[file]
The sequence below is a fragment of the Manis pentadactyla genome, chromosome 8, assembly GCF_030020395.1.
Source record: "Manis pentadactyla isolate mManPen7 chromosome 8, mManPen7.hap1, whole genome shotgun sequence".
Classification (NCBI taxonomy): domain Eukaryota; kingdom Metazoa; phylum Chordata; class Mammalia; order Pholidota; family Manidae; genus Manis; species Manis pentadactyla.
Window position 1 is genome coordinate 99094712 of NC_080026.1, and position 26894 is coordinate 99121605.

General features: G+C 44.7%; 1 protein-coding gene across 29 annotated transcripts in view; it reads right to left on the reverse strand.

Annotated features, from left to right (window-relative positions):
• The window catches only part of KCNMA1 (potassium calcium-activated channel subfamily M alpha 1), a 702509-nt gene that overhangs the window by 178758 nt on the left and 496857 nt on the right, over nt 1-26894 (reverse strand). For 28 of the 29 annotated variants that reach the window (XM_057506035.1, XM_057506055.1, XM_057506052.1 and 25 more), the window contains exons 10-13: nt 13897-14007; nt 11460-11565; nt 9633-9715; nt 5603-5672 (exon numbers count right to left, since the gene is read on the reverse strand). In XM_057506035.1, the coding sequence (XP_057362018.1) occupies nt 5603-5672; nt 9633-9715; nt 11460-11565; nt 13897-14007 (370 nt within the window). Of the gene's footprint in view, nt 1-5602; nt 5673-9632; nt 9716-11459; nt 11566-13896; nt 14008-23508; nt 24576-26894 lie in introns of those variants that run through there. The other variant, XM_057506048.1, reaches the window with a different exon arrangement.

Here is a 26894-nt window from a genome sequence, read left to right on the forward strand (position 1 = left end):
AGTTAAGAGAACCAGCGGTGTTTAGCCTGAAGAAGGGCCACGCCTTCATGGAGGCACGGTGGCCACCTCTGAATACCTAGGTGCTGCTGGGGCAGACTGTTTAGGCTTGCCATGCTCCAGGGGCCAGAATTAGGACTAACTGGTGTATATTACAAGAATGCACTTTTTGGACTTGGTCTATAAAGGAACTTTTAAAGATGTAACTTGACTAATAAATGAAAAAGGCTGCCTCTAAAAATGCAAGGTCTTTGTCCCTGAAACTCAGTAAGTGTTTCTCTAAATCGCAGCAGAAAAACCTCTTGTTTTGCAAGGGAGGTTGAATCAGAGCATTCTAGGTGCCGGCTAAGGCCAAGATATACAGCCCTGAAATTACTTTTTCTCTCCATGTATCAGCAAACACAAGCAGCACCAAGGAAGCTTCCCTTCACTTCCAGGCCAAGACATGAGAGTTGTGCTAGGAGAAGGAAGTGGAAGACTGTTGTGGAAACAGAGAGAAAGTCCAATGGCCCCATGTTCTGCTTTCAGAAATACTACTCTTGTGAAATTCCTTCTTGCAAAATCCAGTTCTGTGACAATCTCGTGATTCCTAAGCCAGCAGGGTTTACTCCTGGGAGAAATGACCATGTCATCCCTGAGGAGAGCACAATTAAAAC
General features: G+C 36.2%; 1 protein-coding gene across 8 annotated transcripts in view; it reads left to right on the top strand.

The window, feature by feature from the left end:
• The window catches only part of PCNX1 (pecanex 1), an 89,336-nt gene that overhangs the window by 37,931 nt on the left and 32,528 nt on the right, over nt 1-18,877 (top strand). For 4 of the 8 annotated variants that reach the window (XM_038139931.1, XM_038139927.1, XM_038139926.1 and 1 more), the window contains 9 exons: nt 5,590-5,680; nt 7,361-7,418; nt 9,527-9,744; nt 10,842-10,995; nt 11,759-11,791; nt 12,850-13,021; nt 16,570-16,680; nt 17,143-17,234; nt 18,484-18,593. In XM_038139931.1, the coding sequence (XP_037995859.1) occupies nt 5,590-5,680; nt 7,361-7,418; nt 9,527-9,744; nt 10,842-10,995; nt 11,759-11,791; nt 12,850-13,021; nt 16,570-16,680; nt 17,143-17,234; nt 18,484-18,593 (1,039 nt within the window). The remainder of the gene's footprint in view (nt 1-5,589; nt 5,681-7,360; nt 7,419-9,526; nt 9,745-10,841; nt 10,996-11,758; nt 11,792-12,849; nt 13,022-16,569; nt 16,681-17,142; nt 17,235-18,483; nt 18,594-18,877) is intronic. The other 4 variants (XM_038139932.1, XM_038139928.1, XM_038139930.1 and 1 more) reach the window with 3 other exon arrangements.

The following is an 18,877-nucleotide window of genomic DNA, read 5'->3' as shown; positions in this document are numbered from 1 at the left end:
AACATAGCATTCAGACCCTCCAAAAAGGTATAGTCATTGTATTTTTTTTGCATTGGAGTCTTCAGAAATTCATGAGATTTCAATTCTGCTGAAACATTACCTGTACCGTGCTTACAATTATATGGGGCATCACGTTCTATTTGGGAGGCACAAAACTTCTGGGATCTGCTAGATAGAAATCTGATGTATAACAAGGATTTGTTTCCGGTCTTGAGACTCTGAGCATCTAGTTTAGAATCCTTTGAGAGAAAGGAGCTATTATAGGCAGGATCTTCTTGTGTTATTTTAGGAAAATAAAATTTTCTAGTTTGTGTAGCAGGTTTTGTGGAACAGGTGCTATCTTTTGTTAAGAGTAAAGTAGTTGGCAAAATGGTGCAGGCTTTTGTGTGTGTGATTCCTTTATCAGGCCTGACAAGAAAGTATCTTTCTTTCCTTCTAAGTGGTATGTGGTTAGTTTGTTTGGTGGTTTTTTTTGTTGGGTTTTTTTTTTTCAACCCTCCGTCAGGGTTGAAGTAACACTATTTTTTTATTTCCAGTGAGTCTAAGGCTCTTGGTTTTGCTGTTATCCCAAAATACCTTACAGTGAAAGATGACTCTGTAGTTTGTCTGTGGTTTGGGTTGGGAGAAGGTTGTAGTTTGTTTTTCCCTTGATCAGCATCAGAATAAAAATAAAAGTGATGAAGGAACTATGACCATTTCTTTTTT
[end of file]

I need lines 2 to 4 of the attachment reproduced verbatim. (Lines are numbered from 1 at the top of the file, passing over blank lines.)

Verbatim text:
Source record: "Manis pentadactyla isolate mManPen7 chromosome 8, mManPen7.hap1, whole genome shotgun sequence".
Classification (NCBI taxonomy): domain Eukaryota; kingdom Metazoa; phylum Chordata; class Mammalia; order Pholidota; family Manidae; genus Manis; species Manis pentadactyla.
Window position 1 is genome coordinate 99094712 of NC_080026.1, and position 26894 is coordinate 99121605.